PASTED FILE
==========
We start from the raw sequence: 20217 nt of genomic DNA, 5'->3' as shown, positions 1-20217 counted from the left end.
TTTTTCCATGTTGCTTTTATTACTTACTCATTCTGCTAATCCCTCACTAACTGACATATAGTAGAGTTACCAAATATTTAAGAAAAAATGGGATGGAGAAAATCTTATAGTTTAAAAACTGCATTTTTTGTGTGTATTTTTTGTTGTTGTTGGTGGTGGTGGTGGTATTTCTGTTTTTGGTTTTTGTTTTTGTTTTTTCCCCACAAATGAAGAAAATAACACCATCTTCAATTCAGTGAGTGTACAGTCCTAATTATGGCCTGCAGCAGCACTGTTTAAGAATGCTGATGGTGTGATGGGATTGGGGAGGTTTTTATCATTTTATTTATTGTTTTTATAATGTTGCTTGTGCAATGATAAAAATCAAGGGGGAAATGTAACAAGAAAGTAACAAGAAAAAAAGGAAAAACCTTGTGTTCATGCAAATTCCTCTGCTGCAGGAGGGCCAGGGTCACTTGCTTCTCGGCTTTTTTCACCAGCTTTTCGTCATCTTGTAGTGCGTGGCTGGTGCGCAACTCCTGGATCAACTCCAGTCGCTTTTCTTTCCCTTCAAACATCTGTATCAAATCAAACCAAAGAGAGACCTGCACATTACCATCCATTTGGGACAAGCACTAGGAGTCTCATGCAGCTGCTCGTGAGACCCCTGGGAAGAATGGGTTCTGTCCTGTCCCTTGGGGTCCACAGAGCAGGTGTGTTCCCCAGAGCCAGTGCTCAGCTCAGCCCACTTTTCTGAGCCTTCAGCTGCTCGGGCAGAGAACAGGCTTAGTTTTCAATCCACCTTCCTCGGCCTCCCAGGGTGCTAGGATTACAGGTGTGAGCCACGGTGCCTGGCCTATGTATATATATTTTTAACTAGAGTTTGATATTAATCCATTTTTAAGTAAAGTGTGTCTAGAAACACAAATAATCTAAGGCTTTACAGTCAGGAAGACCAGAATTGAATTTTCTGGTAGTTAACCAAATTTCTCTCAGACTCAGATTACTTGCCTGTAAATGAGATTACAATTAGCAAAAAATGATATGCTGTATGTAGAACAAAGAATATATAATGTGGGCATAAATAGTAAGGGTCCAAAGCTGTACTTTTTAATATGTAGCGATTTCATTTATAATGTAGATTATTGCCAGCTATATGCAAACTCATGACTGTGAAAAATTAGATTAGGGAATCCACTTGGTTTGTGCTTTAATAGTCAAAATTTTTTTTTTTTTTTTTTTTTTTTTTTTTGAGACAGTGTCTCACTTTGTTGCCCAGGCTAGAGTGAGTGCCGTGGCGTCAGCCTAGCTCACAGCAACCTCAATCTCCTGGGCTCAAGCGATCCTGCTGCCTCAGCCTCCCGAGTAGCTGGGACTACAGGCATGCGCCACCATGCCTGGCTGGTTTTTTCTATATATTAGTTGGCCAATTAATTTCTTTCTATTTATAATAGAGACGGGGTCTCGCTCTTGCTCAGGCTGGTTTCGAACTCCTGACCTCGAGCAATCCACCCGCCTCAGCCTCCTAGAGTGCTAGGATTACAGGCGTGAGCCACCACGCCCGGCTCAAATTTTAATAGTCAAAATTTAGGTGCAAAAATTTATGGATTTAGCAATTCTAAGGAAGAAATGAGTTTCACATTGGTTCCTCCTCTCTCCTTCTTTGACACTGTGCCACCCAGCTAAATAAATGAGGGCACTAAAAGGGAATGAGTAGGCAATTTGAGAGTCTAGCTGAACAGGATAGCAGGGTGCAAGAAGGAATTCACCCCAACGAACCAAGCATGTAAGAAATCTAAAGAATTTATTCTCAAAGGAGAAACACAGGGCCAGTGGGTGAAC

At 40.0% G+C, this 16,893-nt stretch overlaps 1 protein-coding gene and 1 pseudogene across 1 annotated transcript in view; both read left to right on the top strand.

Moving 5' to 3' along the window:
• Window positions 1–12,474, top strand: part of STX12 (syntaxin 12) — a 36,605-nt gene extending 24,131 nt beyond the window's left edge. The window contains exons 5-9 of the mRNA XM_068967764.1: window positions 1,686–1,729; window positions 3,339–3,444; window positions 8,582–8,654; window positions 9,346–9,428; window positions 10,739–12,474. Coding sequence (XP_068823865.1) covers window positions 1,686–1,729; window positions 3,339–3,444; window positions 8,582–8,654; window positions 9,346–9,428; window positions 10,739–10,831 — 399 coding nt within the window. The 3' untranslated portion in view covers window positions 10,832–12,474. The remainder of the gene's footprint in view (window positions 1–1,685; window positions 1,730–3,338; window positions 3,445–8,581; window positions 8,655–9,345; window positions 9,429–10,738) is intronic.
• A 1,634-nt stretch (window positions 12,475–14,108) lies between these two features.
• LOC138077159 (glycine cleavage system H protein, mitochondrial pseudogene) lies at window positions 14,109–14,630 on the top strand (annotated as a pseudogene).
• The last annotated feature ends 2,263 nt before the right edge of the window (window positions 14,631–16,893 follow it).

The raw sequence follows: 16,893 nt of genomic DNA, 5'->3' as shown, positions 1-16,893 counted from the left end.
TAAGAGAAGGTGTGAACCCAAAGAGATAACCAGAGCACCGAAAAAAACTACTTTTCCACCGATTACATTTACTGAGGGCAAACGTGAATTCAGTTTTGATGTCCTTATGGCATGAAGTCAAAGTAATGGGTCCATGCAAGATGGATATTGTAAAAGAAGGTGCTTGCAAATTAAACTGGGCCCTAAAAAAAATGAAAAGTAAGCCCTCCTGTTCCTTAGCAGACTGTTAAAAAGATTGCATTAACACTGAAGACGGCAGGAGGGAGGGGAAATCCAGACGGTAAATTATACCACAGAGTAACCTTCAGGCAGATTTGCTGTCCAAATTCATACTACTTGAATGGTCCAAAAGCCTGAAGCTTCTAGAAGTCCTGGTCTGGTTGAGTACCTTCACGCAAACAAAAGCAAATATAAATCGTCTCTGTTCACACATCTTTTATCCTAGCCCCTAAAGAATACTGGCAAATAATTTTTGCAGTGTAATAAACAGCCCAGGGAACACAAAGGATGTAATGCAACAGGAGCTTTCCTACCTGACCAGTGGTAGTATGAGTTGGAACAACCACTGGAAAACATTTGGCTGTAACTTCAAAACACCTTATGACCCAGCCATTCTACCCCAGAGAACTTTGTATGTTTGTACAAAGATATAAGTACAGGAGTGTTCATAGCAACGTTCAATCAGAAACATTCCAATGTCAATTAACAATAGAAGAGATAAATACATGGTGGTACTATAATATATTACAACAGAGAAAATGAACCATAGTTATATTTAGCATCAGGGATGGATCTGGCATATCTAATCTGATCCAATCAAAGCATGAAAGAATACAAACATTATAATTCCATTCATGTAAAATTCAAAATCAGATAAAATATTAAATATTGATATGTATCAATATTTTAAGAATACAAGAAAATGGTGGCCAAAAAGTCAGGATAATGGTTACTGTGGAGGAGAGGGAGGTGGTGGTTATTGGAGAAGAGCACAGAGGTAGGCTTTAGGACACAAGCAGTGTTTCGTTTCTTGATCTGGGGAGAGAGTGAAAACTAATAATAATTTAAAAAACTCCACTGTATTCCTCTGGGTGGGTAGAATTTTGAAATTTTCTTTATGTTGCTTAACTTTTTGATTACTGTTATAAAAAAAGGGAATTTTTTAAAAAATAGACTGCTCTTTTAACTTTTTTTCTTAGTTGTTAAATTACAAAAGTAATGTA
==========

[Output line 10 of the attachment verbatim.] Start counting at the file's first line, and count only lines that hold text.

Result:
TAAGAGAAGGTGTGAACCCAAAGAGATAACCAGAGCACCGAAAAAAACTACTTTTCCACCGATTACATTTACTGAGGGCAAACGTGAATTCAGTTTTGATGTCCTTATGGCATGAAGTCAAAGTAATGGGTCCATGCAAGATGGATATTGTAAAAGAAGGTGCTTGCAAATTAAACTGGGCCCTAAAAAAAATGAAAAGTAAGCCCTCCTGTTCCTTAGCAGACTGTTAAAAAGATTGCATTAACACTGAAGACGGCAGGAGGGAGGGGAAATCCAGACGGTAAATTATACCACAGAGTAACCTTCAGGCAGATTTGCTGTCCAAATTCATACTACTTGAATGGTCCAAAAGCCTGAAGCTTCTAGAAGTCCTGGTCTGGTTGAGTACCTTCACGCAAACAAAAGCAAATATAAATCGTCTCTGTTCACACATCTTTTATCCTAGCCCCTAAAGAATACTGGCAAATAATTTTTGCAGTGTAATAAACAGCCCAGGGAACACAAAGGATGTAATGCAACAGGAGCTTTCCTACCTGACCAGTGGTAGTATGAGTTGGAACAACCACTGGAAAACATTTGGCTGTAACTTCAAAACACCTTATGACCCAGCCATTCTACCCCAGAGAACTTTGTATGTTTGTACAAAGATATAAGTACAGGAGTGTTCATAGCAACGTTCAATCAGAAACATTCCAATGTCAATTAACAATAGAAGAGATAAATACATGGTGGTACTATAATATATTACAACAGAGAAAATGAACCATAGTTATATTTAGCATCAGGGATGGATCTGGCATATCTAATCTGATCCAATCAAAGCATGAAAGAATACAAACATTATAATTCCATTCATGTAAAATTCAAAATCAGATAAAATATTAAATATTGATATGTATCAATATTTTAAGAATACAAGAAAATGGTGGCCAAAAAGTCAGGATAATGGTTACTGTGGAGGAGAGGGAGGTGGTGGTTATTGGAGAAGAGCACAGAGGTAGGCTTTAGGACACAAGCAGTGTTTCGTTTCTTGATCTGGGGAGAGAGTGAAAACTAATAATAATTTAAAAAACTCCACTGTATTCCTCTGGGTGGGTAGAATTTTGAAATTTTCTTTATGTTGCTTAACTTTTTGATTACTGTTATAAAAAAAGGGAATTTTTTAAAAAATAGACTGCTCTTTTAACTTTTTTTCTTAGTTGTTAAATTACAAAAGTAATGTA